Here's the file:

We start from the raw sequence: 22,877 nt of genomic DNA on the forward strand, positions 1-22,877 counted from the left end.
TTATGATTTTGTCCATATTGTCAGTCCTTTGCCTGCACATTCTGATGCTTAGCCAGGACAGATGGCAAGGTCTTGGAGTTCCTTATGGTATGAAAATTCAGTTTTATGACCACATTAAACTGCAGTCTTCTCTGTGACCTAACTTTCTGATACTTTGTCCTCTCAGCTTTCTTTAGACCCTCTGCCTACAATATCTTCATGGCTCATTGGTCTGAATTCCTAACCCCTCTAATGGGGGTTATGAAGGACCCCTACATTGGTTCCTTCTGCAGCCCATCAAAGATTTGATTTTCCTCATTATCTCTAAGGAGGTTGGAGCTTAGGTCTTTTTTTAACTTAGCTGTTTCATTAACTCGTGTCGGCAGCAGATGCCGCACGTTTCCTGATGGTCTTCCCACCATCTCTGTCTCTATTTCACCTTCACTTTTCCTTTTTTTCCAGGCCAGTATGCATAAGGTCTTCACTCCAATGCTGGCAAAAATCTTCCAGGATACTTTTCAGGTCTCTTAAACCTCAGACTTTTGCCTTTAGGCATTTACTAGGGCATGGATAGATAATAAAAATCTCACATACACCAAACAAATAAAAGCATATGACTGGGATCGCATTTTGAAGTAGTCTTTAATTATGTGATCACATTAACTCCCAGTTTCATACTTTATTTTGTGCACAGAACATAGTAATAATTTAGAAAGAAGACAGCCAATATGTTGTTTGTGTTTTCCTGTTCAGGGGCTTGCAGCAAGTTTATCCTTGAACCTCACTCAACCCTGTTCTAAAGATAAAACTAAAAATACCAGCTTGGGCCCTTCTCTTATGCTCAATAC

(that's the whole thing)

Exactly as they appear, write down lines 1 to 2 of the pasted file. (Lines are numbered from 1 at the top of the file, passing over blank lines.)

We start from the raw sequence: 22,877 nt of genomic DNA on the forward strand, positions 1-22,877 counted from the left end.
TTATGATTTTGTCCATATTGTCAGTCCTTTGCCTGCACATTCTGATGCTTAGCCAGGACAGATGGCAAGGTCTTGGAGTTCCTTATGGTATGAAAATTCAGTTTTATGACCACATTAAACTGCAGTCTTCTCTGTGACCTAACTTTCTGATACTTTGTCCTCTCAGCTTTCTTTAGACCCTCTGCCTACAATATCTTCATGGCTCATTGGTCTGAATTCCTAACCCCTCTAATGGGGGTTATGAAGGACCCCTACATTGGTTCCTTCTGCAGCCCATCAAAGATTTGATTTTCCTCATTATCTCTAAGGAGGTTGGAGCTTAGGTCTTTTTTTAACTTAGCTGTTTCATTAACTCGTGTCGGCAGCAGATGCCGCACGTTTCCTGATGGTCTTCCCACCATCTCTGTCTCTATTTCACCTTCACTTTTCCTTTTTTTCCAGGCCAGTATGCATAAGGTCTTCACTCCAATGCTGGCAAAAATCTTCCAGGATACTTTTCAGGTCTCTTAAACCTCAGACTTTTGCCTTTAGGCATTTACTAGGGCATGGATAGATAATAAAAATCTCACATACACCAAACAAATAAAAGCATATGACTGGGATCGCATTTTGAAGTAGTCTTTAATTATGTGATCACATTAACTCCCAGTTTCATACTTTATTTTGTGCACAGAACATAGTAATAATTTAGAAAGAAGACAGCCAATATGTTGTTTGTGTTTTCCTGTTCAGGGGCTTGCAGCAAGTTTATCCTTGAACCTCACTCAACCCTGTTCTAAAGATAAAACTAAAAATACCAGCTTGGGCCCTTCTCTTATGCTCAATAC